Our Copped Hall Visit

COPPED HALL is a fine Georgian mansion that is currently under restoration. It is superbly sited on a ridge overlooking its landscaped parkland. The mansion and gardens are situated on a site of ancient human habitation. Many important buildings, from the Medieval, Tudor and Elizabethan eras were demolished prior to the present mansion being built and enlarged by the Victorians.

From 1986-1995 a campaign was successfully fought by a committee comprised of representatives of local conservation societies against repeated large scale aggressive development proposals for the mansion and parkland. Three of these individuals set up the Copped Hall Trust which finally saved the mansion and gardens by purchasing them in 1995. The Corporation of London had already saved the surrounding parkland in 1992. The aim of the Trust is to permanently protect the site, carefully restore Copped Hall and its gardens for educational, cultural and community benefit.

Our visit took place on 11th June as Copped Hall agreed to open exclusively for Area 33 in which they would provide a guided tour with refreshments. The journey there was marred as the A414 was partially closed and traffic was diverted so people driving from the Chelmsford direction were sent along many long and winding roads, which delayed the journey by some time. Luckily all bar one vehicle arrived on time.

The group was split in to two, where one group would start with a guided tour around the gardens and the other a guided tour around the mansion.

The site consisted of some 20 acres of undulating gardens and four acres of sloping walled garden.

After the first part of each tour was complete we had the opportunity to stop for a break where Copped Hall provided free hot drinks and cake.

The Mansion tour was full of interest and history:

Early Copped Hall starts in the 12th century when Henry II allocated 2 acres in the Forest of Epping for the establishment of a Hunting Lodge. The Fitzaucher family served the King as huntsmen.

Elizabethan History in 1564 Queen Elizabeth I granted Copped Hall to her close friend – Sir Thomas Heneage. Almost immediately he started to rebuild the mansion – incorporating part of the old house in the south west corner. The building was complete by 1568 when Queen Elizabeth came to stay.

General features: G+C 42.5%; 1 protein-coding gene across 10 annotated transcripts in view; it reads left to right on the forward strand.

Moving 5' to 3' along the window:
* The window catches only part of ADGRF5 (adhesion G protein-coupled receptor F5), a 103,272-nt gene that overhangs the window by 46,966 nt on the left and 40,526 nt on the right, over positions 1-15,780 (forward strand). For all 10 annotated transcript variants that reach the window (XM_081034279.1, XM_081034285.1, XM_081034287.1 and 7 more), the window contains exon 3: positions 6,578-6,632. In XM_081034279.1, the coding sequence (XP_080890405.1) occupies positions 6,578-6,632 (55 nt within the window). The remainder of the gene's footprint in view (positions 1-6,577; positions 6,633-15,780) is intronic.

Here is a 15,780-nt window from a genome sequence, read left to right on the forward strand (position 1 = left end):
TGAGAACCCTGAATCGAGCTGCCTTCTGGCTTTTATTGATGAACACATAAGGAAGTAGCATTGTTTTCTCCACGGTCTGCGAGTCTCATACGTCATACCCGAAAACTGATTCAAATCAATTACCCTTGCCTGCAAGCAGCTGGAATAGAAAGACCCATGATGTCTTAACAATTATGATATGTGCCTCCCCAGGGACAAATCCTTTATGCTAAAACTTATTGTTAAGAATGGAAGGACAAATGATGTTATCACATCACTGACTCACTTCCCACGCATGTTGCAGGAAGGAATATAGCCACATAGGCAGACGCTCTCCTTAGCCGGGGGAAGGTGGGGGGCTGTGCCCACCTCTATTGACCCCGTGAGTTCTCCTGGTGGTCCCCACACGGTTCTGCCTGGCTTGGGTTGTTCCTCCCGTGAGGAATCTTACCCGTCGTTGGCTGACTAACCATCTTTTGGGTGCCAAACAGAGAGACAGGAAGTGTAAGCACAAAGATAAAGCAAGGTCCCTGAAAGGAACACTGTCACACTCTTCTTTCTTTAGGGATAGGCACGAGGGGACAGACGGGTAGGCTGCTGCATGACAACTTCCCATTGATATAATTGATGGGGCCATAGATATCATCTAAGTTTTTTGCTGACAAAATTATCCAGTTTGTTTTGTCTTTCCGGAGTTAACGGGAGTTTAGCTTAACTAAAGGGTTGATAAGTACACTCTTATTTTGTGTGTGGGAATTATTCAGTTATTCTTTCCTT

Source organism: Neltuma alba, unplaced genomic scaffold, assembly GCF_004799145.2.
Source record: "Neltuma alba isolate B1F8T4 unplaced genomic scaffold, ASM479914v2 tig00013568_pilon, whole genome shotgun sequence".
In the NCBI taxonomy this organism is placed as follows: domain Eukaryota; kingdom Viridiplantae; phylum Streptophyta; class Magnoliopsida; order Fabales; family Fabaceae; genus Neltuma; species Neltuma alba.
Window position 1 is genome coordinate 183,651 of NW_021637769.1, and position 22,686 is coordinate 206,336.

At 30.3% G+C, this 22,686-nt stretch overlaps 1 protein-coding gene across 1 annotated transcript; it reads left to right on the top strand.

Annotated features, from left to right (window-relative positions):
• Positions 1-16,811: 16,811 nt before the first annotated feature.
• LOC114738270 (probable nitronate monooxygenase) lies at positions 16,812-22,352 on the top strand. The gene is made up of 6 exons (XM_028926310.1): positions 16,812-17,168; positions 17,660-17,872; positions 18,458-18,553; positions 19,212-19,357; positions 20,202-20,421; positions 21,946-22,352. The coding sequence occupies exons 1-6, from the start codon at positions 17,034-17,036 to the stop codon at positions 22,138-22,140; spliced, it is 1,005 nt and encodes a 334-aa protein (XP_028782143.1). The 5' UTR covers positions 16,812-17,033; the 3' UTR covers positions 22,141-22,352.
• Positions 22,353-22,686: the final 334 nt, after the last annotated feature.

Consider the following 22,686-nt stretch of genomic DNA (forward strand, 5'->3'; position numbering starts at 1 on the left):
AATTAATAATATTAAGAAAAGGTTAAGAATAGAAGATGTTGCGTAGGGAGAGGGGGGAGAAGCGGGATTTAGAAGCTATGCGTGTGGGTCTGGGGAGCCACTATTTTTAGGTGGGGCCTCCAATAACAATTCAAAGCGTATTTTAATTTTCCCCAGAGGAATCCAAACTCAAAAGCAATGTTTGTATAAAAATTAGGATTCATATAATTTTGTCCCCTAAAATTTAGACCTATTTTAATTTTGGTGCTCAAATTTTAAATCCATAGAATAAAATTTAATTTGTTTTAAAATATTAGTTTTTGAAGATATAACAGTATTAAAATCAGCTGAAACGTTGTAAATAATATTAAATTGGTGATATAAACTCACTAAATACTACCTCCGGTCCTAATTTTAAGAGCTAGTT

Georgian History in 1739 Edward Conyers purchased the Elizabethan Copped Hall from Sir Thomas Webster who had owned it since 1701. Edward Conyers only enjoyed the house for three years before dying in 1742.
Edward Conyers son, John, inherited the property and considered repairing it as it had become dilapidated.

Victorian History during the first part of the 19th century Copped Hall was little altered, its occupant, Henry Conyers (1782-1853) being more concerned with enjoying the place than improvements. His daughters did not appear to carry out any improvements before the estate was sold to George Wythes in 1869.

20th Century the first world war changed life at Copped Hall. Many servants went off to the war – and did not come back. The land girls helped in the gardens and wounded soldiers were looked after by the family – especially Ernest Wythes’ three daughters. The family used to watch the zeppelins over London from the roof of Copped Hall.

Recent History after a nine-year campaign against aggressive development proposals, the heavily vandalised and overgrown site was saved by the specially formed Copped Hall Trust when it purchased the freehold of the mansion, stables, ancillary buildings and gardens in 1995. Apart from permanently protecting the site, the purpose of the Trust is, firstly, to carefully restore the buildings and gardens after detailed research and, secondly, to establish relevant educational, cultural and community uses.

For more information: https://www.coppedhalltrust.org.uk/index.php